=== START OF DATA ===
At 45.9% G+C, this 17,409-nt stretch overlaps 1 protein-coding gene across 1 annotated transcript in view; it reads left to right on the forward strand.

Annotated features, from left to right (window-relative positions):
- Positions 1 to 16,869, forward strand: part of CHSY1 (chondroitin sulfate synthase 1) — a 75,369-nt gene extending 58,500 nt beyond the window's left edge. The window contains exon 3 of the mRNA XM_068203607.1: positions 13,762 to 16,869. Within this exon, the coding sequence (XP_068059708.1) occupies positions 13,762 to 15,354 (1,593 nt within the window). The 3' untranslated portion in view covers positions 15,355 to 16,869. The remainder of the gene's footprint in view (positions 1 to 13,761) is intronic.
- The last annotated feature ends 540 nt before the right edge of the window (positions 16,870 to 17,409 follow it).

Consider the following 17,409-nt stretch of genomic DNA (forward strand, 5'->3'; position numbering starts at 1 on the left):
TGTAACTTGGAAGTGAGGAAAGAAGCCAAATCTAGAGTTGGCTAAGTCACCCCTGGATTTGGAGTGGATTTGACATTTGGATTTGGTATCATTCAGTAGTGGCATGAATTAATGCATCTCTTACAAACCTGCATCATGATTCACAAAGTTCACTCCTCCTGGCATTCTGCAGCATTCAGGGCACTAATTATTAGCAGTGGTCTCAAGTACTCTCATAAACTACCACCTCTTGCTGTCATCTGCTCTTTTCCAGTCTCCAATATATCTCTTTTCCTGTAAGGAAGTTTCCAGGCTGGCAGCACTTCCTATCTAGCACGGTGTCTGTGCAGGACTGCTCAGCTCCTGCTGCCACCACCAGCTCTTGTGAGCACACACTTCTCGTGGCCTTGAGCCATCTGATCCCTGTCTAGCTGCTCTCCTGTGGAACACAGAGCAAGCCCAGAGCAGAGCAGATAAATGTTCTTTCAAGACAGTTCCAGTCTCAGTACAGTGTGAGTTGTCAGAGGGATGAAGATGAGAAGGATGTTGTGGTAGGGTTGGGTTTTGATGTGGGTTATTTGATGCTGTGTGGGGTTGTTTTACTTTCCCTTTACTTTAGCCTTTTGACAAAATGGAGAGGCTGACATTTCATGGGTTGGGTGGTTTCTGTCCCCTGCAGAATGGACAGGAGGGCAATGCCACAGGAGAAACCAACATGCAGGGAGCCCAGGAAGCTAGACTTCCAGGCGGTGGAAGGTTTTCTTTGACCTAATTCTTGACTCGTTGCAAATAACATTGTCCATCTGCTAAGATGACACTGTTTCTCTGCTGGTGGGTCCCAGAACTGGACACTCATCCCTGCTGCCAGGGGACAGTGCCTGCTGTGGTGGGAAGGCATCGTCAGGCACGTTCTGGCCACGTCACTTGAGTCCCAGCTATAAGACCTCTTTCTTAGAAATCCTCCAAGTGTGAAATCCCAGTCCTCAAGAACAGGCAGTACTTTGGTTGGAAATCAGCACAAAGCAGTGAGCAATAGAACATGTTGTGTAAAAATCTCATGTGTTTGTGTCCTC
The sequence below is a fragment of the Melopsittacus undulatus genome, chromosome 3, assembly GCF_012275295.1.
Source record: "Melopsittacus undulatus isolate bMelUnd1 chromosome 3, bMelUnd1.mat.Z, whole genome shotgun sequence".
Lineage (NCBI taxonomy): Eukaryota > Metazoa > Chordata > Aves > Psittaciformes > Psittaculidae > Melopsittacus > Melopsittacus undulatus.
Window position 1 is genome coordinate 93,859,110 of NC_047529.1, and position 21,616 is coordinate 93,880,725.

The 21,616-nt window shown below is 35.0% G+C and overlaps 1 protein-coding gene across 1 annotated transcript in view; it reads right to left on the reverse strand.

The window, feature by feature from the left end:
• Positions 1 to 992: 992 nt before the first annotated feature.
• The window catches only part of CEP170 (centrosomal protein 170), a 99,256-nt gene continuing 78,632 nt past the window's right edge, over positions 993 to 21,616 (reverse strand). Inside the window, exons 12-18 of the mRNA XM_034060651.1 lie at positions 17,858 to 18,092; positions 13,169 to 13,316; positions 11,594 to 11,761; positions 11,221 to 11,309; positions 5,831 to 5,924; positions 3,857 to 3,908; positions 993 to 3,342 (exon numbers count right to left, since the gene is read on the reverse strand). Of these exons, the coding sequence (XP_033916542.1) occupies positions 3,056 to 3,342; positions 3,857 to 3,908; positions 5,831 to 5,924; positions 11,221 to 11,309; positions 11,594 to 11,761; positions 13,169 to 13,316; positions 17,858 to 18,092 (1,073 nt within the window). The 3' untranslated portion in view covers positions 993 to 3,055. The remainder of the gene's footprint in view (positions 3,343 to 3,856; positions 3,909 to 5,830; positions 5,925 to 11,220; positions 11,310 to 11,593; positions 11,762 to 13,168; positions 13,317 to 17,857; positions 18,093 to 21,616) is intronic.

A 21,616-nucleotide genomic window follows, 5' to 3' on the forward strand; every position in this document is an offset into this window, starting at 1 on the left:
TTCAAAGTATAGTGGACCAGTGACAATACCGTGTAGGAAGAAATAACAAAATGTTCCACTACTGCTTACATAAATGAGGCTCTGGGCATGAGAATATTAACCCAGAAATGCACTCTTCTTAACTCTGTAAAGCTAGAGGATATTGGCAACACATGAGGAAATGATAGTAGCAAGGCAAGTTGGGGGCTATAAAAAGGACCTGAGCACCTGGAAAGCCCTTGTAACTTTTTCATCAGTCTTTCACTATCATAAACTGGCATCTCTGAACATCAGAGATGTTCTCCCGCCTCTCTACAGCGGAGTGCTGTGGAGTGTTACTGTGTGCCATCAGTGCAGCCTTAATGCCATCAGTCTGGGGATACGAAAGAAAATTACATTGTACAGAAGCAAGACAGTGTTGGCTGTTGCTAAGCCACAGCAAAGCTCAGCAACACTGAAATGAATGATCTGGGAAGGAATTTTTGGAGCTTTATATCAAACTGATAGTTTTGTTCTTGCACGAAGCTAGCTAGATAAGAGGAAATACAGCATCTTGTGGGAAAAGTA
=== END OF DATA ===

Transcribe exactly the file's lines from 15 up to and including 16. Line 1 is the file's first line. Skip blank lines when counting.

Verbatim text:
A 21,616-nucleotide genomic window follows, 5' to 3' on the forward strand; every position in this document is an offset into this window, starting at 1 on the left:
TTCAAAGTATAGTGGACCAGTGACAATACCGTGTAGGAAGAAATAACAAAATGTTCCACTACTGCTTACATAAATGAGGCTCTGGGCATGAGAATATTAACCCAGAAATGCACTCTTCTTAACTCTGTAAAGCTAGAGGATATTGGCAACACATGAGGAAATGATAGTAGCAAGGCAAGTTGGGGGCTATAAAAAGGACCTGAGCACCTGGAAAGCCCTTGTAACTTTTTCATCAGTCTTTCACTATCATAAACTGGCATCTCTGAACATCAGAGATGTTCTCCCGCCTCTCTACAGCGGAGTGCTGTGGAGTGTTACTGTGTGCCATCAGTGCAGCCTTAATGCCATCAGTCTGGGGATACGAAAGAAAATTACATTGTACAGAAGCAAGACAGTGTTGGCTGTTGCTAAGCCACAGCAAAGCTCAGCAACACTGAAATGAATGATCTGGGAAGGAATTTTTGGAGCTTTATATCAAACTGATAGTTTTGTTCTTGCACGAAGCTAGCTAGATAAGAGGAAATACAGCATCTTGTGGGAAAAGTA